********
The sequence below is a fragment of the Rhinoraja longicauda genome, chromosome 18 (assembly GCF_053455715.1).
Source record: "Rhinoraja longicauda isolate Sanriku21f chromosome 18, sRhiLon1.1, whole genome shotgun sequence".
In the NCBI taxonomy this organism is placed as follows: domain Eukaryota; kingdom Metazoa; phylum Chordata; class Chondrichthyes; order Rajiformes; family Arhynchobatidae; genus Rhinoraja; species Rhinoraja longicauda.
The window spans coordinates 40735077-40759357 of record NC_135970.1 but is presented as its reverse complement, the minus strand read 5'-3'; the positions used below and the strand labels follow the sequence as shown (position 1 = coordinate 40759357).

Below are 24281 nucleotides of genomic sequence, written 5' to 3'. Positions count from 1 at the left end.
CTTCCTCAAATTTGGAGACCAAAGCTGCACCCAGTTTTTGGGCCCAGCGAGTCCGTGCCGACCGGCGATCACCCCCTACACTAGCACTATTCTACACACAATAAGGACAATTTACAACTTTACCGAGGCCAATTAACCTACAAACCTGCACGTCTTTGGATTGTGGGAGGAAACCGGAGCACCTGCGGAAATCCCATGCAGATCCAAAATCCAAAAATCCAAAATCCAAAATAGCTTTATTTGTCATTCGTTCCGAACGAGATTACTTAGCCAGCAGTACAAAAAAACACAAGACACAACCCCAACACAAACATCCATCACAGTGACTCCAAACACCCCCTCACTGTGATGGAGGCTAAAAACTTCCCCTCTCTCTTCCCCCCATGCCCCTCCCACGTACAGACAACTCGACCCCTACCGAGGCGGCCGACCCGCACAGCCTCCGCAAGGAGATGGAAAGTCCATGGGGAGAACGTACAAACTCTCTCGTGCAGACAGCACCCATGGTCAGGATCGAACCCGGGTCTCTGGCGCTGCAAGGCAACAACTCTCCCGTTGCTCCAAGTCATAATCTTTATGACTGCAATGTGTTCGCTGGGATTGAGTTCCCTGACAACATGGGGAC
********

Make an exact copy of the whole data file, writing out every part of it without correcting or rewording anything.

The sequence below is a fragment of the Rhinoraja longicauda genome, chromosome 18 (assembly GCF_053455715.1).
Source record: "Rhinoraja longicauda isolate Sanriku21f chromosome 18, sRhiLon1.1, whole genome shotgun sequence".
In the NCBI taxonomy this organism is placed as follows: domain Eukaryota; kingdom Metazoa; phylum Chordata; class Chondrichthyes; order Rajiformes; family Arhynchobatidae; genus Rhinoraja; species Rhinoraja longicauda.
The window spans coordinates 40735077-40759357 of record NC_135970.1 but is presented as its reverse complement, the minus strand read 5'-3'; the positions used below and the strand labels follow the sequence as shown (position 1 = coordinate 40759357).

Below are 24281 nucleotides of genomic sequence, written 5' to 3'. Positions count from 1 at the left end.
CTTCCTCAAATTTGGAGACCAAAGCTGCACCCAGTTTTTGGGCCCAGCGAGTCCGTGCCGACCGGCGATCACCCCCTACACTAGCACTATTCTACACACAATAAGGACAATTTACAACTTTACCGAGGCCAATTAACCTACAAACCTGCACGTCTTTGGATTGTGGGAGGAAACCGGAGCACCTGCGGAAATCCCATGCAGATCCAAAATCCAAAAATCCAAAATCCAAAATAGCTTTATTTGTCATTCGTTCCGAACGAGATTACTTAGCCAGCAGTACAAAAAAACACAAGACACAACCCCAACACAAACATCCATCACAGTGACTCCAAACACCCCCTCACTGTGATGGAGGCTAAAAACTTCCCCTCTCTCTTCCCCCCATGCCCCTCCCACGTACAGACAACTCGACCCCTACCGAGGCGGCCGACCCGCACAGCCTCCGCAAGGAGATGGAAAGTCCATGGGGAGAACGTACAAACTCTCTCGTGCAGACAGCACCCATGGTCAGGATCGAACCCGGGTCTCTGGCGCTGCAAGGCAACAACTCTCCCGTTGCTCCAAGTCATAATCTTTATGACTGCAATGTGTTCGCTGGGATTGAGTTCCCTGACAACATGGGGAC